The look of your resume is crucial.

Margins: Keep margins evenly, ensuring a reasonable space between blanks and printed words.

Style: sentences do not have to be complete. Do not write in first person, upper and lower case (do not use “I”). Use 8.5 “x 11” Bond Resume paper with a conservative hue.

Length: Try not to exceed three pages, unless you have extensive and relevant experience.


There are two commonly used formats:

Chronological: Displays education, experience, extracurricular activities, abilities, and achievements in reverse chronological order in each category. Advantages of this style:

Employers feel comfortable with this style because it is widely used

It’s the easiest way to write

Achievements can be viewed as a direct result of work experience

Functional: Organizes skills and performance in functional groups that support your career goals. This should be stated. Advantages:

Draw your attention to your achievements

Enables greater flexibility in presenting skills acquired through low-paid jobs or personal experience

Useful if you have a short or scattered employment record or if you change careers

Choosing a format: If your skills and achievements match your main work experience, choose the chronological format. If you need to bring together certain skills and successes from a wealth of experiences to demonstrate your strengths, the functional format works best for you

No two CVs will look the same; The choice of format is personal. There are two basic questions to answer:

Do I communicate the skills that I have acquired to meet the needs of the employer?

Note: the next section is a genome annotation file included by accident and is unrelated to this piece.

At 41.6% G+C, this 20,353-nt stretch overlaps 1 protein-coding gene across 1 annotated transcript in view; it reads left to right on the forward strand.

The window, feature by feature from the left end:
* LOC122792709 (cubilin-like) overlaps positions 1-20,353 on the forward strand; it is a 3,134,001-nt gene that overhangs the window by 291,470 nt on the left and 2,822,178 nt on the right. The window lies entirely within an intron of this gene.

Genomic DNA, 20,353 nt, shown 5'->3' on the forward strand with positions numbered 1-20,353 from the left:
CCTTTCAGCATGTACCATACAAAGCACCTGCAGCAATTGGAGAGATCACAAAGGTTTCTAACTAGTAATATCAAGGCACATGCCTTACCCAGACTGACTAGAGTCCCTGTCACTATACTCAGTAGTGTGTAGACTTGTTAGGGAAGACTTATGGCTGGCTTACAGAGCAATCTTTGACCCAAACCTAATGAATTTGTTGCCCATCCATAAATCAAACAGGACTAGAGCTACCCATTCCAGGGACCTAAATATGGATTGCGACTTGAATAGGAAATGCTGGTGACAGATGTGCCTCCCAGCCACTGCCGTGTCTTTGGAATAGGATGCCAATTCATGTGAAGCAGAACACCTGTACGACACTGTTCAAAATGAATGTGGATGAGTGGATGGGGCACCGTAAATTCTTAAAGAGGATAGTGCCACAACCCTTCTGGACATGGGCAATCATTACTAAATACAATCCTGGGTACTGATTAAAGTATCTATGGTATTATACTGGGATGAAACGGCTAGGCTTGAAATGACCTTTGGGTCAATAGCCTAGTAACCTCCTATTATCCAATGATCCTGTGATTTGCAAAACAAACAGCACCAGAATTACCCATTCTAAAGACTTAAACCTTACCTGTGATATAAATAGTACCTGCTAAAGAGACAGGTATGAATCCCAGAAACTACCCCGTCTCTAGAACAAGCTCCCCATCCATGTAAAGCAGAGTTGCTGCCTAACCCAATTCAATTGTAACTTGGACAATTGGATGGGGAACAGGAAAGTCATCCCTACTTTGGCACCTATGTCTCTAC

Is the layout I chose the best way to showcase these skills?


Use a language that is as convincing and descriptive as possible. The use of action words helps to develop a concise and factual resume

Scannable resumes

Many employers today use computerized scanning systems to check resumes. It’s a good idea to send your resume to a company that sends you two versions: your usual CV and one marked “Scannable” above. If you are unsure or hesitant about sending two resumes, most companies’ recruitment or recruitment departments should be able to let you know if they use resume scanning programs. Here are some ideas to consider when designing your “searchable” resume:

Use only white plain paper in letter size.

Keep your resume on one page only

Laser printing continues scan best (no dot matrix printer)

Do not use underlining or italics because they will not scan well

Try to keep a 12-character font

Send your CV in a large envelope: Do not fold it, as words in the folds will not be scanned properly

Limit the use of bullets and avoid the use of graphics

Review systems often look for keywords or descriptors. Check your resume to make sure you’ve used the keywords that are relevant to your area of ‚Äč‚Äčexpertise

The electronic CV

An “electronic resume” can have different meanings, but generally refers to a resume that is sent electronically to an employer – either via the Internet or by e-mail. The homepages of some companies contain a form that you can fill in and submit online. This is a kind of electronic resume. Some sites that are dedicated to job search support also include these types of resume services. Many students also create personal homepages that contain a link to their resume. For more ideas on using technology in your resume, see the Electronic Resume Revolution by Joyce Lain Kennedy.

Organize the writing of CVs

Step 1 – Write a rough draft and set it aside for a day or two

Step 2 – Edit the design and request feedback from the Career Services staff

Step 3 – Make changes to the final draft

Step 4 – Have two people correct the spelling

Step 5 – Take a laser-printed copy on a printer to make copies. Obtain additional paper and envelopes for cover letters